When a CD is loaded, it’s read directly onto the Memory Player’s flash memory stick, which can hold 2 gigs of data, or up to two CDs, with an average extraction time between seven and ten minutes per disc (faster drives are optionally available). It is during this initial operation that Read-Until-Right and Dynamic Laser Positioning come into play. Once loaded, the data can then be opened in the Memory folder; the folder can then be dragged onto the Memory Player’s Playlist. It is from the Playlist window that the Play, Stop, Reverse, Forward and Pause buttons are functional. The Playlist is where users will spend the majority of their time. Actually saving your loaded music requires the use of the Memory Player's internal hard drive, available in different sizes. Standard is 50 gig (80 CDs), or you can upgrade to a 300 gig drive (600 CDs). The Icons located on left side of the screen (photo above) provide easy access to folders like the hard-drive, playlist and extraction window.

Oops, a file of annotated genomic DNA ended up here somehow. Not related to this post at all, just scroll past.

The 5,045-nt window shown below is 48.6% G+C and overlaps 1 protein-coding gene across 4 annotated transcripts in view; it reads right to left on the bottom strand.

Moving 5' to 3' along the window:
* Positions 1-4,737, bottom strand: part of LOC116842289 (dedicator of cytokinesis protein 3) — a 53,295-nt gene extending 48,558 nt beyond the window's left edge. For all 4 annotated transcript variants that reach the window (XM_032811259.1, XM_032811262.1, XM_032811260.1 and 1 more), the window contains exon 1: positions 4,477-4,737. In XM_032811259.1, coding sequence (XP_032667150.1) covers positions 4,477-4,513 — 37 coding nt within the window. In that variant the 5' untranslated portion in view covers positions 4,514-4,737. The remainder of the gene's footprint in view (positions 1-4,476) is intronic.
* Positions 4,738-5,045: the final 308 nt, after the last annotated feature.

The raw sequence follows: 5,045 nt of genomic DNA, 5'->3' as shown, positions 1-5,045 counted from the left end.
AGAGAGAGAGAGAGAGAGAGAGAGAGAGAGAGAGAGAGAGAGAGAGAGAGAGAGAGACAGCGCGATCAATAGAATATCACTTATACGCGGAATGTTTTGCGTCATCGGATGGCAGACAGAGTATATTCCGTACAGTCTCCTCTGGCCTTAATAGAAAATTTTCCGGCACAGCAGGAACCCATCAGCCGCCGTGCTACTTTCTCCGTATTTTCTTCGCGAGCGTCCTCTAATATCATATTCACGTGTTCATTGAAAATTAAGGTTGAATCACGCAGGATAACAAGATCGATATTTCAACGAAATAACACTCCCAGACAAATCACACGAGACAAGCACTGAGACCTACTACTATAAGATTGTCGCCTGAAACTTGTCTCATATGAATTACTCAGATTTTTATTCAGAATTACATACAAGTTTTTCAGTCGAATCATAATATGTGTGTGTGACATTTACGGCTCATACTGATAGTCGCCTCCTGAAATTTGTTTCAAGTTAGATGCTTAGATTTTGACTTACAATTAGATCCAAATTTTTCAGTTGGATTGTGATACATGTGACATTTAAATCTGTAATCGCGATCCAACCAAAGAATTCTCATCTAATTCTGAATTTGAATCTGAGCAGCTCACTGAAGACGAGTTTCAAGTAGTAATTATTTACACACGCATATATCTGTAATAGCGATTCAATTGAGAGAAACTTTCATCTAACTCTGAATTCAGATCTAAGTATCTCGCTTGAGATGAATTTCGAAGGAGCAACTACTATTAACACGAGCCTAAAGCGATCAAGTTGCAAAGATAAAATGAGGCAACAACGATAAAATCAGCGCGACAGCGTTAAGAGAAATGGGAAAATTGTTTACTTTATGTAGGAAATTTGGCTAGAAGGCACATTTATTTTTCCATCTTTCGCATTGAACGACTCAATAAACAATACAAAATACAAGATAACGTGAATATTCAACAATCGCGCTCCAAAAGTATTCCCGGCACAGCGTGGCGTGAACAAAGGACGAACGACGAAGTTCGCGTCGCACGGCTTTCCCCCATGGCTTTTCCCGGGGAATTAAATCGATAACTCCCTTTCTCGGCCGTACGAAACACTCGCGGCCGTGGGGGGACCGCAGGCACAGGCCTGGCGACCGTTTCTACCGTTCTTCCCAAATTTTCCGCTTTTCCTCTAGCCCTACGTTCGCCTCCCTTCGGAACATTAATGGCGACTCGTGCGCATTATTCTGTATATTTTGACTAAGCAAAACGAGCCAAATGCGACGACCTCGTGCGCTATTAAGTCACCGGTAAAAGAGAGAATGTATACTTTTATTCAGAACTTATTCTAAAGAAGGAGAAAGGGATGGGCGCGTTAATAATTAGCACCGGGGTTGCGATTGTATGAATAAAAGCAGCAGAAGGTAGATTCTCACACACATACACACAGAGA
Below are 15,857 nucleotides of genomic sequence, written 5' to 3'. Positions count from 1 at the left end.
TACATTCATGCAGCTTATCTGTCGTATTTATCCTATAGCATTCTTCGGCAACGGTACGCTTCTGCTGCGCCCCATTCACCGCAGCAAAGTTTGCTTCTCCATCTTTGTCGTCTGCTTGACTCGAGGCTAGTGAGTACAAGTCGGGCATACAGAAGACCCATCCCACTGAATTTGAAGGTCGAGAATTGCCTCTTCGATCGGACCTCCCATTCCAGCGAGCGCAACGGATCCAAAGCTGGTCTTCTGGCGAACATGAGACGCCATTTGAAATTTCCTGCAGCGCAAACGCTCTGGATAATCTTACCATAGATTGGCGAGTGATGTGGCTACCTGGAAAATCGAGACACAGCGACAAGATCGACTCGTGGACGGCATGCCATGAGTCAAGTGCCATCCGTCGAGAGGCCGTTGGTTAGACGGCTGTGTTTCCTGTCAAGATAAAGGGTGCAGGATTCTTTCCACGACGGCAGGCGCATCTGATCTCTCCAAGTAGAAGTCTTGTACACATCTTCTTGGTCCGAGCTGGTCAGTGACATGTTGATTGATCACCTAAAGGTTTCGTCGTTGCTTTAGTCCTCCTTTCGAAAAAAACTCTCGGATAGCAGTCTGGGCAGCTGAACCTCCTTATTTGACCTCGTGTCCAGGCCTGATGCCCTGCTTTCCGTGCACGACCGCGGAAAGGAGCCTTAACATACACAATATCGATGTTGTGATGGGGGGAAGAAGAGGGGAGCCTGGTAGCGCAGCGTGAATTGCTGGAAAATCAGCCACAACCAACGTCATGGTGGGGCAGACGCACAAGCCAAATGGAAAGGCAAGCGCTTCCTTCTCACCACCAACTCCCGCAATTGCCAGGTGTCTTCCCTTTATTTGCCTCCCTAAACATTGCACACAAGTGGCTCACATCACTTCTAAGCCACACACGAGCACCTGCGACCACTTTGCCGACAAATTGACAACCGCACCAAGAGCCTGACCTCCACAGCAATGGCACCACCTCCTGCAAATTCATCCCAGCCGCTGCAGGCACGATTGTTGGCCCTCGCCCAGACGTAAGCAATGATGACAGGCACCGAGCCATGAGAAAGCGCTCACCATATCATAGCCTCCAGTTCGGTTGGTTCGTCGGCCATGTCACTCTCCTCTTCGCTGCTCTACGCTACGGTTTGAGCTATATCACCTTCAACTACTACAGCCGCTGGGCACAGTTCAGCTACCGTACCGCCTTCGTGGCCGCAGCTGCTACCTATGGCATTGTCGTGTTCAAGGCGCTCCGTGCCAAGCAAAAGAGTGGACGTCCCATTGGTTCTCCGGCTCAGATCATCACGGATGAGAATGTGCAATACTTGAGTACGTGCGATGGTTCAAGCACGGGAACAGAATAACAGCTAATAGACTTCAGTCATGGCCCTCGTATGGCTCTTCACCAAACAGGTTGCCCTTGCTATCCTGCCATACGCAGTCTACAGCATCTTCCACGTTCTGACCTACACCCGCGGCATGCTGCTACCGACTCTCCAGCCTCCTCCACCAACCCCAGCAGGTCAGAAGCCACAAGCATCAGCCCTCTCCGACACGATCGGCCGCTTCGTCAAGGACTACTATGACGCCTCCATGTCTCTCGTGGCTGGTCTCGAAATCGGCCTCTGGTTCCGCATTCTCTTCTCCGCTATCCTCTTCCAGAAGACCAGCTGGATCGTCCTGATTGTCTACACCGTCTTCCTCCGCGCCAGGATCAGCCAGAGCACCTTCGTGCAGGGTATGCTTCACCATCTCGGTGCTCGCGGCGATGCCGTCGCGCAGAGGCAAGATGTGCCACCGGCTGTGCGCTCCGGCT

Burning CDs from the Memory Player is a feature I found myself using quite a bit during the review period. Recording CDs directly from its internal memory stick has sonic advantages that in many ways proved how sound the Memory Player performs in theory. What I mean by this is: In the context of my system, unless you're deeply familiar with each component, it's very hard to determine what's doing what. Therefore, I’ve burned plenty discs from the Memory Player and had given them to those who questioned the Memory Player's performance in light of the mighty Behold electronics and DALI loudspeakers sharing the same space. Well, on conventional players they confirmed, the burned discs were actually superior sounding to the original. Go figure.